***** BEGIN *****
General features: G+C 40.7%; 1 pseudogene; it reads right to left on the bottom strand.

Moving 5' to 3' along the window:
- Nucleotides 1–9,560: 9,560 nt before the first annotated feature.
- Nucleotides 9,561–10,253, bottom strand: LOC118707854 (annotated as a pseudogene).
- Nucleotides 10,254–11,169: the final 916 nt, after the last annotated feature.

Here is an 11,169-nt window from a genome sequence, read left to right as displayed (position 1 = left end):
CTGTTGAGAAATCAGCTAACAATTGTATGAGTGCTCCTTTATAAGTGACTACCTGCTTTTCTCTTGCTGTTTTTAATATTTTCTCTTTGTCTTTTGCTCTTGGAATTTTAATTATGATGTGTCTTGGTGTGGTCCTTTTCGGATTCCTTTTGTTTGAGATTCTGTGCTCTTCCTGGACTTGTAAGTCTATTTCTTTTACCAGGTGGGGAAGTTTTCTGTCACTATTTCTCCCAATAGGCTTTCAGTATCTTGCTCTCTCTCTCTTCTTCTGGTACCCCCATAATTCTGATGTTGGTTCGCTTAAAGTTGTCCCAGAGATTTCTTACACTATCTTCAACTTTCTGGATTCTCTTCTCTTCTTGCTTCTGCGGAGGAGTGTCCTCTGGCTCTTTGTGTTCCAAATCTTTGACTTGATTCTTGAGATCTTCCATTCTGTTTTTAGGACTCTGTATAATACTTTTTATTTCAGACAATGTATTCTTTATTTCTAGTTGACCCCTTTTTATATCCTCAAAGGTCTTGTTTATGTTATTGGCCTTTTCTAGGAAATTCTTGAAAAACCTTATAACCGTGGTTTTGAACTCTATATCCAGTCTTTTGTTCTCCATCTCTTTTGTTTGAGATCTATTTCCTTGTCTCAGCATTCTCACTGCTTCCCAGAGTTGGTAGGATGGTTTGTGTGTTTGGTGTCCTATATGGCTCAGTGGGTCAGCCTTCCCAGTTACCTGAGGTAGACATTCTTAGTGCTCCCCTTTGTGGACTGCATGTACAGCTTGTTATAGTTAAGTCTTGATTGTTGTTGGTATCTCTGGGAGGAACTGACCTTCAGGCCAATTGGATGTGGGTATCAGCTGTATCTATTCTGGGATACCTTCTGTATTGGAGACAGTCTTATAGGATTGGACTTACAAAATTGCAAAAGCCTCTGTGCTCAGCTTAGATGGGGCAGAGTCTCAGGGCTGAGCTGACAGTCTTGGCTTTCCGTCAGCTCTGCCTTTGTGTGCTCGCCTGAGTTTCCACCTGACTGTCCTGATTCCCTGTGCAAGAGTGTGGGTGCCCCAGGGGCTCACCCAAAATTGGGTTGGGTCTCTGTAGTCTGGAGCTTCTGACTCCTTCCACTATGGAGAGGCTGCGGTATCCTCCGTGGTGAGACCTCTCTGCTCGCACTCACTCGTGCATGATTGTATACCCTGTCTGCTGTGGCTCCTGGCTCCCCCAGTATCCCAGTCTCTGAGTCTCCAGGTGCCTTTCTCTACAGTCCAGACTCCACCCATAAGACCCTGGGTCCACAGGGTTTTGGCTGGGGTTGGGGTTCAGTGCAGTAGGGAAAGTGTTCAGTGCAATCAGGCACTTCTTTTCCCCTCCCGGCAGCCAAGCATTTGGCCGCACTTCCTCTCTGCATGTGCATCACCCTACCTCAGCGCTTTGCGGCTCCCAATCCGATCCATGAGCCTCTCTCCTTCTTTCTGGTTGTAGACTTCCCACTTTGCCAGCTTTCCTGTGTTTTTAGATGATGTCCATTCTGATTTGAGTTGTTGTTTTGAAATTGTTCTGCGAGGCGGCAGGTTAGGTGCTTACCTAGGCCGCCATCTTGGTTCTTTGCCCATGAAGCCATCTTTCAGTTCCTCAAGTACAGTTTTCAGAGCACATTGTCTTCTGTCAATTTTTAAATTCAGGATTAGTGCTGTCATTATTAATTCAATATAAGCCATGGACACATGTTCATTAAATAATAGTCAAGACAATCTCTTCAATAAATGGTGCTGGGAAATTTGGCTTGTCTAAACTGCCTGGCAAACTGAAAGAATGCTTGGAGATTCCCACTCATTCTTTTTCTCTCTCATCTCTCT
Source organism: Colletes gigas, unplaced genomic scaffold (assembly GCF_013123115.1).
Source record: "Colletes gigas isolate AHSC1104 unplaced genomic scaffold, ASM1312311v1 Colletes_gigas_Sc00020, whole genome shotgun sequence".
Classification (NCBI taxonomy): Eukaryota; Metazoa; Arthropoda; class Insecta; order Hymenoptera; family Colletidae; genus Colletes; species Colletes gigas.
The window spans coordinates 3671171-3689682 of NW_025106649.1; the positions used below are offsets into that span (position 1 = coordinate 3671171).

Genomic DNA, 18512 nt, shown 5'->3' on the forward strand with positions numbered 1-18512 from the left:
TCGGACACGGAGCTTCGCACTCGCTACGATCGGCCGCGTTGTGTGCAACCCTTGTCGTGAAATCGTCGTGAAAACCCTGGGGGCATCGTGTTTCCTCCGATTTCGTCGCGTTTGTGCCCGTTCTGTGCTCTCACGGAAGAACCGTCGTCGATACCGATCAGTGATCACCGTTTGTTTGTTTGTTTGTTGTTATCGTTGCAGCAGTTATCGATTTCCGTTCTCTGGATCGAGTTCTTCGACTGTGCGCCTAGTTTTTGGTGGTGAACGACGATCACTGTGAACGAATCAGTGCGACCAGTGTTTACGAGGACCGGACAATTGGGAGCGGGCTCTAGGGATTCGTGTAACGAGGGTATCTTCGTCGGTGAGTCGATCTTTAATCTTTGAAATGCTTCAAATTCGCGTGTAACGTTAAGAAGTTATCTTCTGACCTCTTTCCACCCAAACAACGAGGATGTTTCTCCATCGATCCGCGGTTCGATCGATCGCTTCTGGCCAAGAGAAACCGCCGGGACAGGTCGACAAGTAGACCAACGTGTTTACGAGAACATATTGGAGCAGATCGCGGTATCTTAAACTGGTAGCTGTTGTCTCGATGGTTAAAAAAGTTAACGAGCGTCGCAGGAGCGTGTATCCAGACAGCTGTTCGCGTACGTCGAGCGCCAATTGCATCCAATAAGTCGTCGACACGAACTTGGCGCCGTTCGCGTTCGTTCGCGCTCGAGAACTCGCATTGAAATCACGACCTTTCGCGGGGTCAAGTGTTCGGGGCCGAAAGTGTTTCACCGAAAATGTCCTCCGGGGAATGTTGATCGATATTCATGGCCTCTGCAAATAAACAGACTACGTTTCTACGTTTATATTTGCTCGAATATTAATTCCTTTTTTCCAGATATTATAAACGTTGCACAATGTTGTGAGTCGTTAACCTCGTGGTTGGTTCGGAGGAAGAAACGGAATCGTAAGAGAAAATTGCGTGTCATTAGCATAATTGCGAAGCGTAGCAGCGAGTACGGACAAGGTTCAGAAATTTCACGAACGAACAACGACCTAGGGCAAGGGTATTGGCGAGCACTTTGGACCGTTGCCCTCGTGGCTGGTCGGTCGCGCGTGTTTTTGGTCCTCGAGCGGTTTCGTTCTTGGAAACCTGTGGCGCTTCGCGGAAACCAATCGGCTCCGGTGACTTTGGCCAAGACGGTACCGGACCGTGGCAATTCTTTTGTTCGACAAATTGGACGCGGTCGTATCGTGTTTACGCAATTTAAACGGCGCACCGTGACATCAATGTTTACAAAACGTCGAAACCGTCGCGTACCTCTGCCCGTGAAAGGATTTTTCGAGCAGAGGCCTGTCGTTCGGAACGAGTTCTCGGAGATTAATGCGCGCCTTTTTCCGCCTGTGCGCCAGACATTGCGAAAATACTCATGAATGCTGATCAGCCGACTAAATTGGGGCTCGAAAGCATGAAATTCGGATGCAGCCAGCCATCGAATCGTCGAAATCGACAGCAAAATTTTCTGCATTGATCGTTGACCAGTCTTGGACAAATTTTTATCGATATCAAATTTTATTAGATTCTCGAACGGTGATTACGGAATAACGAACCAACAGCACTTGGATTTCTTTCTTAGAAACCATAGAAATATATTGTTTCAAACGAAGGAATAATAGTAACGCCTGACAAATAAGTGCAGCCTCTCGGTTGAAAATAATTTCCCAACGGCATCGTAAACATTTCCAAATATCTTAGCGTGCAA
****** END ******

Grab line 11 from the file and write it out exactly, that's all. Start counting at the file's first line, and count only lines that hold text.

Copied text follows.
The window spans coordinates 3671171-3689682 of NW_025106649.1; the positions used below are offsets into that span (position 1 = coordinate 3671171).